• Dates and deadlines
  • Accepted methods for submitting the application
  • Addresses
  • Contact persons for answering various questions both technical and in dealing with program content interpretation
  • Priorities of the funding source
  • Formatting
  • Matching dollar requirements
  • Award limitations
  • Letters of support or Memorandums of Understanding (MOUs)
  • Use of maps, graphs, photographs, videos and charts
  • Page counts
  • Details about presenting the project’s budget
  • Review and scoring criteria and methods
  • Method of award
  • Period of performance or length of program
  • Assurances and supportive documentation requirements
  • Checklists

Once you have performed this task, you are finally ready to give the document a final read. If you do the work listed above to prepare for this final read, you have now given yourself a psychological advantage. Now that the materials are color coded, the human mind will better pick up on and register these details when you give the RFP a slow final reading.

You will notice that things come into much clearer focus, and you will identify more quickly how these items will allow you to understand exactly what the funding source wants to see in order to approve your request. You can then more closely address those items in your application. Likewise, at the same time, you are taking away the possibility of committing a cardinal sin that would kill the application at initial screening.

Focus on the Funding Source’s Needs, Not Your Own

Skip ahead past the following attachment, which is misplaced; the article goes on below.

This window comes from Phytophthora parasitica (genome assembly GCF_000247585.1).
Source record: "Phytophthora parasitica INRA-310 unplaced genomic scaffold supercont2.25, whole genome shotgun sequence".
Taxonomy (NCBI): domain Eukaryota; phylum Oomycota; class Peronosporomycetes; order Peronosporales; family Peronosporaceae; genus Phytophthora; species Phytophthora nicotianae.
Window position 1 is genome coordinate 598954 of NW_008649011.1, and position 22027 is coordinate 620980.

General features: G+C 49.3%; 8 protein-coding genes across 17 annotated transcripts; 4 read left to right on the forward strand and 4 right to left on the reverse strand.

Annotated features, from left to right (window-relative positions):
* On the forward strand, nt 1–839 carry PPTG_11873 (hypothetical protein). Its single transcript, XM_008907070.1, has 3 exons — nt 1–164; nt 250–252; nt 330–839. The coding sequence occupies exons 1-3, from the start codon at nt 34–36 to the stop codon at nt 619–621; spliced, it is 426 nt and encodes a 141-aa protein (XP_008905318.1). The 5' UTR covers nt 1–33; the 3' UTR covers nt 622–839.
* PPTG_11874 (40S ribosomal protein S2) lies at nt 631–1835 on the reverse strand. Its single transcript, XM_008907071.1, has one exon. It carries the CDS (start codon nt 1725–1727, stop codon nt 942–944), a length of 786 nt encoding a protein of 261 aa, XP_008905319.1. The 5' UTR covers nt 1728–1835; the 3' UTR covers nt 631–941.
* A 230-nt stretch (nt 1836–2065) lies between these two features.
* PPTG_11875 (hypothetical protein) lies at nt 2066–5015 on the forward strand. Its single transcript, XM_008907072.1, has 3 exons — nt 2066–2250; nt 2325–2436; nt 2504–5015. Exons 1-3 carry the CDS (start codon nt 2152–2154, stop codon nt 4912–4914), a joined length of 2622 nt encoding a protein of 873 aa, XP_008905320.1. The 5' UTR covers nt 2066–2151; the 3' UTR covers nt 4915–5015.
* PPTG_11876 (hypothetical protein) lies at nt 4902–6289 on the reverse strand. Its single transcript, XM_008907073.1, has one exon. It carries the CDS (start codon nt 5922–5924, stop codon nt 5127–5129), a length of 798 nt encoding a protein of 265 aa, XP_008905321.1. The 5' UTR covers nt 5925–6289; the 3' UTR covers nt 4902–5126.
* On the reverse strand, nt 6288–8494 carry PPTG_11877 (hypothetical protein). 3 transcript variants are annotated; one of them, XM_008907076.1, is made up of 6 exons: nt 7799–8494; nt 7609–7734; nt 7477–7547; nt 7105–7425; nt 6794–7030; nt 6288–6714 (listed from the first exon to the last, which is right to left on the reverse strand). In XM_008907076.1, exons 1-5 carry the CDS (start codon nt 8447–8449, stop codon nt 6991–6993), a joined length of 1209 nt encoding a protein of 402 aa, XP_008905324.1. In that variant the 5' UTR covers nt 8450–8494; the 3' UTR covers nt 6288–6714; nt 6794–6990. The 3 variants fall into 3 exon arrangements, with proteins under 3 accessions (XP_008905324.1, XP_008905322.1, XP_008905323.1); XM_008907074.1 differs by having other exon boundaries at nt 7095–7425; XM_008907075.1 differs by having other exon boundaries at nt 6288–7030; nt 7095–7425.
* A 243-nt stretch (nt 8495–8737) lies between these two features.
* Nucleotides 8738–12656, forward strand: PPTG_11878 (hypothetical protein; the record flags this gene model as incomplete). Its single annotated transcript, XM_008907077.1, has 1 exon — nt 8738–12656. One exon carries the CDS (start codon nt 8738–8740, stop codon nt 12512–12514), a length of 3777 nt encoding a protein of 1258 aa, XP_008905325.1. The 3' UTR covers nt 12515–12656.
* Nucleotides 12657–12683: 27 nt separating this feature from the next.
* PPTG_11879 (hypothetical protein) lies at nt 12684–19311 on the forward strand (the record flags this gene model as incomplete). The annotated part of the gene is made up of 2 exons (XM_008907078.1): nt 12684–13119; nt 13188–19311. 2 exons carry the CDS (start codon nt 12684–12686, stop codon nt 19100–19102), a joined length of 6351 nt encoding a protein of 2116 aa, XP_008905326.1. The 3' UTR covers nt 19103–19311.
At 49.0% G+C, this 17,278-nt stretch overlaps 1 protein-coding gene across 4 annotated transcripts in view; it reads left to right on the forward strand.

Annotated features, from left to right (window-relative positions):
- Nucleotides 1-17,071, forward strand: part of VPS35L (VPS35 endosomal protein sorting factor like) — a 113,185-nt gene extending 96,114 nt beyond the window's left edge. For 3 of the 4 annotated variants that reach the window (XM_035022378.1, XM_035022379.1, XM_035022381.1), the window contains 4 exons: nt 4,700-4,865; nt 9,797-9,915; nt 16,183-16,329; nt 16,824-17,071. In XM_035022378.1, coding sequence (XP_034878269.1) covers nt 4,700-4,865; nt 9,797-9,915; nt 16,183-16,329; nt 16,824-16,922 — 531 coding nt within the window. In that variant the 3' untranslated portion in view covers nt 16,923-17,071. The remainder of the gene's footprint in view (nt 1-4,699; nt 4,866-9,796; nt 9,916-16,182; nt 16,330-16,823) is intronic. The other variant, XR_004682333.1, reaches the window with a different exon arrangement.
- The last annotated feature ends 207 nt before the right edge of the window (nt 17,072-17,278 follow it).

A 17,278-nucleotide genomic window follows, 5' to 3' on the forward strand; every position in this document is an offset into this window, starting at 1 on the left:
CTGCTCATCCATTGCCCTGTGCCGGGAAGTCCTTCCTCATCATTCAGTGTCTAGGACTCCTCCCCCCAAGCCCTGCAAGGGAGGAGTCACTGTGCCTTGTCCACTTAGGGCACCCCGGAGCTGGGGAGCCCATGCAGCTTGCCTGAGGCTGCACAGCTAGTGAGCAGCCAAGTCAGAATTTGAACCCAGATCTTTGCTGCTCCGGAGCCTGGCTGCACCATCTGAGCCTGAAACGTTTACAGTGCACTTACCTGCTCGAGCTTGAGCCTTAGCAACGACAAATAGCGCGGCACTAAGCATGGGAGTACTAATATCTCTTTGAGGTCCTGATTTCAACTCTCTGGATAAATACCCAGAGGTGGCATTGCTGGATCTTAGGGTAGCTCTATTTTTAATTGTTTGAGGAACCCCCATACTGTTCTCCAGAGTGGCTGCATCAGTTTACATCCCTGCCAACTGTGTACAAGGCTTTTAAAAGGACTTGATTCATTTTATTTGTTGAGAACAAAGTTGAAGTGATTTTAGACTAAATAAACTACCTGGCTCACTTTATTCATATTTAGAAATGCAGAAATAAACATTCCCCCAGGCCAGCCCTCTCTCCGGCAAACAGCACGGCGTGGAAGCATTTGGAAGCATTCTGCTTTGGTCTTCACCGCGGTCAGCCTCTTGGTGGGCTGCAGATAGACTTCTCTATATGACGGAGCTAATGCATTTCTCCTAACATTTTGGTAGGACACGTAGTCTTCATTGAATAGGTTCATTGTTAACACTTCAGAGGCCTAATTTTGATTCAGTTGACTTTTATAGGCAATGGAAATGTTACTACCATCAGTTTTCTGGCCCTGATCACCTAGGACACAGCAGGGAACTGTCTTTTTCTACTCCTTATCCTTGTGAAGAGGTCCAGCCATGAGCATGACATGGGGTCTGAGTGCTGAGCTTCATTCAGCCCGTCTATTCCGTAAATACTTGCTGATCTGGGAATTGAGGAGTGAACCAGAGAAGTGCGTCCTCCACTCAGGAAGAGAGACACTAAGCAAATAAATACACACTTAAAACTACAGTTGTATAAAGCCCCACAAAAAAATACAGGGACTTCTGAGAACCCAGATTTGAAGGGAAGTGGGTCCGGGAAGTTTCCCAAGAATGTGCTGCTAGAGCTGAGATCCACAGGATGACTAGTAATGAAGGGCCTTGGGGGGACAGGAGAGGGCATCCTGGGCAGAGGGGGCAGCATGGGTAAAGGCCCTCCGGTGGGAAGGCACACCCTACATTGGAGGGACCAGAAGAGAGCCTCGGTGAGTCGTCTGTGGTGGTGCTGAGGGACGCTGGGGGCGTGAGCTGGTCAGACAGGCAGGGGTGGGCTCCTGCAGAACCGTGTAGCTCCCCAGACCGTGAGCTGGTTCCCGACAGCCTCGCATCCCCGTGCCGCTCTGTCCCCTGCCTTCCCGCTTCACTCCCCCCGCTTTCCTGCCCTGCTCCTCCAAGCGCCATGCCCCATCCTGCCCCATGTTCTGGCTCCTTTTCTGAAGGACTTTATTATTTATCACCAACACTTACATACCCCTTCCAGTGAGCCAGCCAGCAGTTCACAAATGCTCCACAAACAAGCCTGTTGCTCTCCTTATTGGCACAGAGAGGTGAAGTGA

Many novice or first time grant writers go about seeking a grant in the wrong manner. They know they have a need and they look for grants that will fill their need. The problem is they are looking to satisfy their own need and ignoring the funding source’s needs.

Without exception, the funding source giv
es their money away to satisfy certain desires and priorities. If we first learn to identify what the funding source is seeking to accomplish and then think outside the box to make our need fit their priorities, we exponentially increase our chances of being successful.

Properly reading and interpreting the RFP for a grant program is the first critical step you must take on your quest to find funding.

Kurt Bradley is the director CHIEF Grants, a division of CHIEF Corp, and he can be reached at He will present two courses on effective grant application writing at the Campus Safety Conference in Tampa, Fla., April 26-28. To register, go to or call (800) 576-8788.

Keywords: campus security, campus safety, law enforcement, grants, funding